I will beg leave to say here a few words on the general question of the degeneracy of animals in America. 1. As to the degeneracy of the man of Europe transplanted to America, it is no part of Monsieur de Buffon’s system. He goes, indeed, within one step of it, but he stops there. The Abbe Raynal alone has taken that step. Your knowledge of America enables you to judge this question; to say, whether the lower class of people in America, are less informed, and less susceptible of information, than the lower class in Europe: and whether those in America who have received such an education as that country can give, are less improved by it than Europeans of the same degree of education. 2. As to the aboriginal man of America, I know of no respectable evidence on which the opinion of his inferiority of genius has been founded, but that of Don Ulloa. As to Robertson, he never was in America; he relates nothing on his own knowledge; he is a compiler only of the relations of others, and a mere translator of the opinions of Monsieur de Buffon. I should as soon, therefore, add the translators of Robertson to the witnesses of this fact, as himself. Paw, the beginner of this charge, was a compiler from the works of others; and of the most unlucky description; for he seems to have read the writings of travellers, only to collect and republish their lies. It is really remarkable, that in three volumes 12mo, of small print, it is scarcely possible to find one truth, and yet, that the author should be able to produce authority for every fact he states, as he says he can. Don Ulloa’s testimony is of the most respectable. He wrote of what he saw, but he saw the Indian of South America only, and that, after he had passed through ten generations of slavery. It is very unfair, from this sample, to judge of the natural genius of this race of men; and after supposing that Don Ulloa had not sufficiently calculated the allowance which should be made for this circumstance, we do him no injury in considering the picture he draws of the present Indians of South America, as no picture of what their ancestors were, three hundred years ago. It is in North America we are to seek their original character. And I am safe in affirming that the proofs of genius given by the Indians of North America, place them on a level with whites in the same uncultivated state. The North of Europe furnishes subjects enough for comparison with them, and for a proof of their equality. I have seen some thousands myself, and conversed much with them, and have found in them a masculine, sound understanding. I have had much information from men who had lived among them, and whose veracity and good sense were so far known to me, as to establish a reliance on their information. They have all agreed in bearing witness in favor of the genius of this a people. As to their bodily strength, their manners rendering it disgraceful to labor, those muscles employed in labor will be weaker with them, than with the European laborer; but those which are exerted in the chase, and those faculties which are employed in the tracing an enemy or a wild beast, in contriving ambuscades for him, and in carrying them through their execution, are much stronger than with us, because they are more exercised. I believe the Indian, then, to be, in body and mind, equal to the white man. I have supposed the black man, in his present state, might not be so; but it would be hazardous to affirm, that, equally cultivated for a few generations, he would not become so. 3. As to the inferiority of the other animals of America, without more facts, I can add nothing to what I have said in my Notes.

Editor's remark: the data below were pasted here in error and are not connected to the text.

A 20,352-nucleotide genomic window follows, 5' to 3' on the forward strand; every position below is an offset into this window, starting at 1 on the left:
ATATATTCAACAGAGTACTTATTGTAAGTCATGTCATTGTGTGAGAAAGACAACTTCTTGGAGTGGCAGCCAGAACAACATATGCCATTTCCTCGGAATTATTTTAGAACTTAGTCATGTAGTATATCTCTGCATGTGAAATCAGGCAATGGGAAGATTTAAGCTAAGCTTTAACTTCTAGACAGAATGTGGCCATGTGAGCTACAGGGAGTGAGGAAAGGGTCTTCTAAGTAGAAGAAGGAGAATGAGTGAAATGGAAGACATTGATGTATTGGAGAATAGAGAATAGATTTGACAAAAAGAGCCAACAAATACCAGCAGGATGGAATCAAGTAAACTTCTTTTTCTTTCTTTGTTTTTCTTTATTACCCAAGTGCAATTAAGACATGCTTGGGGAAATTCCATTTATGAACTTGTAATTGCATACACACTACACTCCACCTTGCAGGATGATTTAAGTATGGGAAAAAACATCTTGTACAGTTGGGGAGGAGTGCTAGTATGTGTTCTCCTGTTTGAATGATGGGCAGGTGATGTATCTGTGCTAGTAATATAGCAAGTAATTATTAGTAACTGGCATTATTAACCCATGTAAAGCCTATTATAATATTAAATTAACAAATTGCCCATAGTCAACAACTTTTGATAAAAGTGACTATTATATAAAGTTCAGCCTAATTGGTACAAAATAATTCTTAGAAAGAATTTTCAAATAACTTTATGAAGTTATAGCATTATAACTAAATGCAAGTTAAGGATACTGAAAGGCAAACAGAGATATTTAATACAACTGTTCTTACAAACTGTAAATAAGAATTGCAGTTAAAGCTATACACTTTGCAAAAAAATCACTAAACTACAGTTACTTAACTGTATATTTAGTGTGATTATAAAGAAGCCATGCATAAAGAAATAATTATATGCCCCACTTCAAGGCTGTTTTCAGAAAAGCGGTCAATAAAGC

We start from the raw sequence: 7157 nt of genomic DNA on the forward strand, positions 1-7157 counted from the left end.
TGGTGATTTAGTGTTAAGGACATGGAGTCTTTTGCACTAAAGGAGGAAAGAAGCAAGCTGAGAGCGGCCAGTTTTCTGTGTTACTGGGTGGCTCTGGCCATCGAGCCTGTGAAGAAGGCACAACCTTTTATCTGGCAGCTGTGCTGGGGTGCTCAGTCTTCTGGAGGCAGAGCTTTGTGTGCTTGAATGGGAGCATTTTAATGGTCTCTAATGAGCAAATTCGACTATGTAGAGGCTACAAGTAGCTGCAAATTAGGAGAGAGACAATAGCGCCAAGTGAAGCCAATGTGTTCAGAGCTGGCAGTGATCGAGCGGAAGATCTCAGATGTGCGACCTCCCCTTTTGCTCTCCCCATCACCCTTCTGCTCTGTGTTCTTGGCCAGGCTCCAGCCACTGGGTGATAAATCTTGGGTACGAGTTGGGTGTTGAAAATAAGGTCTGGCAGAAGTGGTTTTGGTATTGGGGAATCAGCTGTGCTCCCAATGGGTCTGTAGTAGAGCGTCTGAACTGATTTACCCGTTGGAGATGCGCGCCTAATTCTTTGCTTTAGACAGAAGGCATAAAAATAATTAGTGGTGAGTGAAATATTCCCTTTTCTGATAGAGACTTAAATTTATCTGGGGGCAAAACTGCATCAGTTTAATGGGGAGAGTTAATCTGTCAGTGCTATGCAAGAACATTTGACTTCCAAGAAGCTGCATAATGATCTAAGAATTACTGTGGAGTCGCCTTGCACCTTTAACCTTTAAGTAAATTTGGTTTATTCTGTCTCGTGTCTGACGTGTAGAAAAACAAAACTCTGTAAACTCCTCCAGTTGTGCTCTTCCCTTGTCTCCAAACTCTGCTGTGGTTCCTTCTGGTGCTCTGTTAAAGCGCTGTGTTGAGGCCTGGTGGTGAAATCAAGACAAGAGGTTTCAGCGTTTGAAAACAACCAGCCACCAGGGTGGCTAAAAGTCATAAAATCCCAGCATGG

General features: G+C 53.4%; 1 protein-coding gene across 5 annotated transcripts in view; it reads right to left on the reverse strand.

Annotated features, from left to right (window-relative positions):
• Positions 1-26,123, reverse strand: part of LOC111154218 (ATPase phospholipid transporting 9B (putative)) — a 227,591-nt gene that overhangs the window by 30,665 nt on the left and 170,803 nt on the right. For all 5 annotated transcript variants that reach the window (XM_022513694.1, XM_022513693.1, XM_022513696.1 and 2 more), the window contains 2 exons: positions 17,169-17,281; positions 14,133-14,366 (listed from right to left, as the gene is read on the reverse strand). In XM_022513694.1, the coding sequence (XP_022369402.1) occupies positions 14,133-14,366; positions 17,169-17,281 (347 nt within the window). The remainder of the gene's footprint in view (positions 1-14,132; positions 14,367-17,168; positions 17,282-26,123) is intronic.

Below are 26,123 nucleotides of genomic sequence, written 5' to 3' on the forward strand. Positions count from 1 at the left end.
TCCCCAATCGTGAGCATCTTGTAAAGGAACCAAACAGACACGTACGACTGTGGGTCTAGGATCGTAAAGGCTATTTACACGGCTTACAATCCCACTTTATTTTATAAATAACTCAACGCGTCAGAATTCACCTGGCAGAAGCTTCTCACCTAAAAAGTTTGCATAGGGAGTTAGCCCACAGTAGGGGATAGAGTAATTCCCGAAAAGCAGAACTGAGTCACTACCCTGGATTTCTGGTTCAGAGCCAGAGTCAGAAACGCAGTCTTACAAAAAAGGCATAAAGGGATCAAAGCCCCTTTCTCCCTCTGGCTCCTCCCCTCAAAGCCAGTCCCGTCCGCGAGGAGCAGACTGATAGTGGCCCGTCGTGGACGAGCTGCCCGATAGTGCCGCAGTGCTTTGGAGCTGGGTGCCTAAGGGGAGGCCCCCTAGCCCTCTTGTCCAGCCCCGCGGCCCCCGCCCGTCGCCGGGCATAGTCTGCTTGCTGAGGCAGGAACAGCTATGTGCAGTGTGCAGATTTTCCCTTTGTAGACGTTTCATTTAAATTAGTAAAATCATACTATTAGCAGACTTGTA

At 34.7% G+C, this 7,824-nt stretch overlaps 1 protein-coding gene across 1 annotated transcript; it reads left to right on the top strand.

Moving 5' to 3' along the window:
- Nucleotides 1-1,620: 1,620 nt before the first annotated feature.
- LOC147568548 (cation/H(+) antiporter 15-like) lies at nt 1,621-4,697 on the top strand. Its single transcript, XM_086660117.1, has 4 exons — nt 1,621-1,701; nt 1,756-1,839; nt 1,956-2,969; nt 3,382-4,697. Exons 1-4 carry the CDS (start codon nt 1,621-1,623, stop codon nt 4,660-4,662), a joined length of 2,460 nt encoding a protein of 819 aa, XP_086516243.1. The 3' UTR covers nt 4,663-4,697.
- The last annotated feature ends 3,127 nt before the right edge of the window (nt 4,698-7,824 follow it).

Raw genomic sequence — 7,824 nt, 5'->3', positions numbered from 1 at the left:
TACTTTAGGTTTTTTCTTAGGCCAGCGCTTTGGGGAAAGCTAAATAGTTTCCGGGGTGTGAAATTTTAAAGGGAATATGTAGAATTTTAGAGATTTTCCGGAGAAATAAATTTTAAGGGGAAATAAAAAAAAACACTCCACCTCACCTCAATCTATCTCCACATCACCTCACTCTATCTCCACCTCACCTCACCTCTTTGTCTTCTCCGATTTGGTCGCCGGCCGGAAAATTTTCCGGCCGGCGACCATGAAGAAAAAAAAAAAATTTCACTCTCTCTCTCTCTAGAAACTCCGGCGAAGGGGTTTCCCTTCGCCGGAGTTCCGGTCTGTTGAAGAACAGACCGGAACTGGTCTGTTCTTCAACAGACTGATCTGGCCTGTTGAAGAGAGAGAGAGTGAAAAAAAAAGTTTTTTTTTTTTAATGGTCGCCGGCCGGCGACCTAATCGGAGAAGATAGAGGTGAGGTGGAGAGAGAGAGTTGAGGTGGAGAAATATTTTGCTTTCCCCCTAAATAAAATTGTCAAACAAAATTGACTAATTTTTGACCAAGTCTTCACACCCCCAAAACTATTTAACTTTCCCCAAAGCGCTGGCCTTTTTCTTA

As to the theory of Monsieur de Buffon, that heat is friendly, and moisture adverse to the production of large animals, I am lately furnished with a fact by Dr. Franklin, which proves the air of London and of Paris to be more humid than that of Philadelphia, and so creates a suspicion that the opinion of the superior humidity of America, may, perhaps, have been too hastily adopted. And supposing that fact admitted, I think the physical reasonings urged to show, that in a moist country animals must be small, and that in a hot one they must be large, are not built on the basis of experiment. These questions, however, cannot be decided ultimately, at this day. More facts must be collected, and more time flow off, before the world will be ripe for decision. In the mean time, doubt is wisdom.

I have been fully sensible of the anxieties of your situation, and that your attentions were wholly consecrated, where alone they were wholly due, to the succor of friendship and worth. However much I prize your society, I wait with patience the moment when I can have it without taking what is due to another. In the mean time, I am solaced with the hope of possessing your friendship, and that it is not ungrateful to you to receive the assurances of that with which I have the honor to be, Dear Sir,

your most obedient
and most humble servant,
Th: Jefferson.